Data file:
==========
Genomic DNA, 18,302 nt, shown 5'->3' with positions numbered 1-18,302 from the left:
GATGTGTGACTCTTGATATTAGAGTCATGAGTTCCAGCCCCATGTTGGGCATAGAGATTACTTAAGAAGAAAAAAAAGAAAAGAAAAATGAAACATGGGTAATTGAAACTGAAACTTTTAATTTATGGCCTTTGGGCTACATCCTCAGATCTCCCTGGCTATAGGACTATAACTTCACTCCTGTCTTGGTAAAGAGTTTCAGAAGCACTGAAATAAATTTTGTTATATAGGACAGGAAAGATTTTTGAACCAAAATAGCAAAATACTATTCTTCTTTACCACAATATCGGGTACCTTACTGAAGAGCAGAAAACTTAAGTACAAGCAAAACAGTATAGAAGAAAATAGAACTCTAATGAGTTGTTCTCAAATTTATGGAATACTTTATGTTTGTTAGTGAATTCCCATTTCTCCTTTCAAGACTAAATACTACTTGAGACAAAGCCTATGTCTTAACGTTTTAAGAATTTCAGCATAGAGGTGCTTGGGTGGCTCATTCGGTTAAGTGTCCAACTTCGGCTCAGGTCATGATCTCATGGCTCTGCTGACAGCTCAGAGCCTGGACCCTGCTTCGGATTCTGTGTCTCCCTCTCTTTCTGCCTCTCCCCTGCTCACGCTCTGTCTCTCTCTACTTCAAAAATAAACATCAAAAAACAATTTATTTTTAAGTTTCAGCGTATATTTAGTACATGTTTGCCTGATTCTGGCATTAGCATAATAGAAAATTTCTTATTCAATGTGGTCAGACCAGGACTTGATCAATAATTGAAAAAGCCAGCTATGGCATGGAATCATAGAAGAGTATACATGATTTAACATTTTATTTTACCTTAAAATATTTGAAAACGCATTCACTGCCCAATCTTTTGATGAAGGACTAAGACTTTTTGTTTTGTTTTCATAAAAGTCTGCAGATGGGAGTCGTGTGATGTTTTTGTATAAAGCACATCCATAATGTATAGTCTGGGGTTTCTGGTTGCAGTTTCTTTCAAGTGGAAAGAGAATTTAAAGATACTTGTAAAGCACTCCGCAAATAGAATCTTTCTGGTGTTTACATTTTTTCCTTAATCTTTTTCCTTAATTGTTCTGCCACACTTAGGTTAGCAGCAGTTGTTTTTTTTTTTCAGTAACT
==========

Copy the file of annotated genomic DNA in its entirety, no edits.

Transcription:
Genomic DNA, 18,302 nt, shown 5'->3' with positions numbered 1-18,302 from the left:
GATGTGTGACTCTTGATATTAGAGTCATGAGTTCCAGCCCCATGTTGGGCATAGAGATTACTTAAGAAGAAAAAAAAGAAAAGAAAAATGAAACATGGGTAATTGAAACTGAAACTTTTAATTTATGGCCTTTGGGCTACATCCTCAGATCTCCCTGGCTATAGGACTATAACTTCACTCCTGTCTTGGTAAAGAGTTTCAGAAGCACTGAAATAAATTTTGTTATATAGGACAGGAAAGATTTTTGAACCAAAATAGCAAAATACTATTCTTCTTTACCACAATATCGGGTACCTTACTGAAGAGCAGAAAACTTAAGTACAAGCAAAACAGTATAGAAGAAAATAGAACTCTAATGAGTTGTTCTCAAATTTATGGAATACTTTATGTTTGTTAGTGAATTCCCATTTCTCCTTTCAAGACTAAATACTACTTGAGACAAAGCCTATGTCTTAACGTTTTAAGAATTTCAGCATAGAGGTGCTTGGGTGGCTCATTCGGTTAAGTGTCCAACTTCGGCTCAGGTCATGATCTCATGGCTCTGCTGACAGCTCAGAGCCTGGACCCTGCTTCGGATTCTGTGTCTCCCTCTCTTTCTGCCTCTCCCCTGCTCACGCTCTGTCTCTCTCTACTTCAAAAATAAACATCAAAAAACAATTTATTTTTAAGTTTCAGCGTATATTTAGTACATGTTTGCCTGATTCTGGCATTAGCATAATAGAAAATTTCTTATTCAATGTGGTCAGACCAGGACTTGATCAATAATTGAAAAAGCCAGCTATGGCATGGAATCATAGAAGAGTATACATGATTTAACATTTTATTTTACCTTAAAATATTTGAAAACGCATTCACTGCCCAATCTTTTGATGAAGGACTAAGACTTTTTGTTTTGTTTTCATAAAAGTCTGCAGATGGGAGTCGTGTGATGTTTTTGTATAAAGCACATCCATAATGTATAGTCTGGGGTTTCTGGTTGCAGTTTCTTTCAAGTGGAAAGAGAATTTAAAGATACTTGTAAAGCACTCCGCAAATAGAATCTTTCTGGTGTTTACATTTTTTCCTTAATCTTTTTCCTTAATTGTTCTGCCACACTTAGGTTAGCAGCAGTTGTTTTTTTTTTTCAGTAACT